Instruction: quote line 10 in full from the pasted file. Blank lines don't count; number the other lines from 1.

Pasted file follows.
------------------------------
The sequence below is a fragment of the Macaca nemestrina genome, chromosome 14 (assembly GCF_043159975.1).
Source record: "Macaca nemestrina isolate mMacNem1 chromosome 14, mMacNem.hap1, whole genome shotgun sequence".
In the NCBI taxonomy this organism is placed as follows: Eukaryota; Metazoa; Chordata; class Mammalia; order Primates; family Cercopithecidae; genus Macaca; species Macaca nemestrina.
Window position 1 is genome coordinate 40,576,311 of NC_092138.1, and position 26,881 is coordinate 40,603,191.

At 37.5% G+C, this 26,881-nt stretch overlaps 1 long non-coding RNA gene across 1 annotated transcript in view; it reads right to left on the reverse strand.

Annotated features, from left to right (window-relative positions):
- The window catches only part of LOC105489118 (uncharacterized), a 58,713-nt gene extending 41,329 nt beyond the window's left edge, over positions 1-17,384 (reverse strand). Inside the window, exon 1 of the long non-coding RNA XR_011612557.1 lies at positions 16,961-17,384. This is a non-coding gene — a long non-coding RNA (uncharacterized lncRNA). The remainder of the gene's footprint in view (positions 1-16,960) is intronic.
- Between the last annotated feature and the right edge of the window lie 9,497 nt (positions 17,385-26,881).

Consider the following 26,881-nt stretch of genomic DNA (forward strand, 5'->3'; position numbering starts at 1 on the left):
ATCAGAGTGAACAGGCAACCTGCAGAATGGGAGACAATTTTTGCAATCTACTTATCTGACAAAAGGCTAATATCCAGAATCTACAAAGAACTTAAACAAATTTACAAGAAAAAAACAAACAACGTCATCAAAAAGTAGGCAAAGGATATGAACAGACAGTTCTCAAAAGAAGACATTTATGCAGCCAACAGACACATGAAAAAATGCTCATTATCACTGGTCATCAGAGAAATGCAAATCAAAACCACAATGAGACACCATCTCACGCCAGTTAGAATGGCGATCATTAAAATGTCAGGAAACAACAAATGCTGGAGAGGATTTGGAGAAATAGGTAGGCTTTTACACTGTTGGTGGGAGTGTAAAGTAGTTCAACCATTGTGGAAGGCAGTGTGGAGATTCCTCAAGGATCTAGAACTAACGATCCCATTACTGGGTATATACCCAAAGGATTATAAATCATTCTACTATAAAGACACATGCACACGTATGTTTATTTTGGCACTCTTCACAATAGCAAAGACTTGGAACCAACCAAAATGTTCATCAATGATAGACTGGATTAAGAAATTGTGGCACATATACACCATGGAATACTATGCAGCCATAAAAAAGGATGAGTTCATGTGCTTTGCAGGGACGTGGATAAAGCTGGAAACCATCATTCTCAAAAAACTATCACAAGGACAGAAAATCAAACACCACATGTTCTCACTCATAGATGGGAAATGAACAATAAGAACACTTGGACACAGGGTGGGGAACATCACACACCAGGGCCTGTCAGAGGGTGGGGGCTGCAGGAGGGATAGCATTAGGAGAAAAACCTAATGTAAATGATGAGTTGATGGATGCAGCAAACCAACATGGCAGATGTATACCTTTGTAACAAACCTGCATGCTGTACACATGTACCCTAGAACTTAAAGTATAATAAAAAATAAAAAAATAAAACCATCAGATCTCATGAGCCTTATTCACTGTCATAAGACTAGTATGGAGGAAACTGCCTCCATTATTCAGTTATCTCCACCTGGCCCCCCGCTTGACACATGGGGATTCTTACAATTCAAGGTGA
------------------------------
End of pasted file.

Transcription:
ATCAGAGTGAACAGGCAACCTGCAGAATGGGAGACAATTTTTGCAATCTACTTATCTGACAAAAGGCTAATATCCAGAATCTACAAAGAACTTAAACAAATTTACAAGAAAAAAACAAACAACGTCATCAAAAAGTAGGCAAAGGATATGAACAGACAGTTCTCAAAAGAAGACATTTATGCAGCCAACAGACACATGAAAAAATGCTCATTATCACTGGTCATCAGAGAAATGCAAATCAAAACCACAATGAGACACCATCTCACGCCAGTTAGAATGGCGATCATTAAAATGTCAGGAAACAACAAATGCTGGAGAGGATTTGGAGAAATAGGTAGGCTTTTACACTGTTGGTGGGAGTGTAAAGTAGTTCAACCATTGTGGAAGGCAGTGTGGAGATTCCTCAAGGATCTAGAACTAACGATCCCATTACTGGGTATATACCCAAAGGATTATAAATCATTCTACTATAAAGACACATGCACACGTATGTTTATTTTGGCACTCTTCACAATAGCAAAGACTTGGAACCAACCAAAATGTTCATCAATGATAGACTGGATTAAGAAATTGTGGCACATATACACCATGGAATACTATGCAGCCATAAAAAAGGATGAGTTCATGTGCTTTGCAGGGACGTGGATAAAGCTGGAAACCATCATTCTCAAAAAACTATCACAAGGACAGAAAATCAAACACCACATGTTCTCACTCATAGATGGGAAATGAACAATAAGAACACTTGGACACAGGGTGGGGAACATCACACACCAGGGCCTGTCAGAGGGTGGGGGCTGCAGGAGGGATAGCATTAGGAGAAAAACCTAATGTAAATGATGAGTTGATGGATGCAGCAAACCAACATGGCAGATGTATACCTTTGTAACAAACCTGCATGCTGTACACATGTACCCTAGAACTTAAAGTATAATAAAAAATAAAAAAATAAAACCATCAGATCTCATGAGCCTTATTCACTGTCATAAGACTAGTATGGAGGAAACTGCCTCCATTATTCAGTTATCTCCACCTGGCCCCCCGCTTGACACATGGGGATTCTTACAATTCAAGGTGA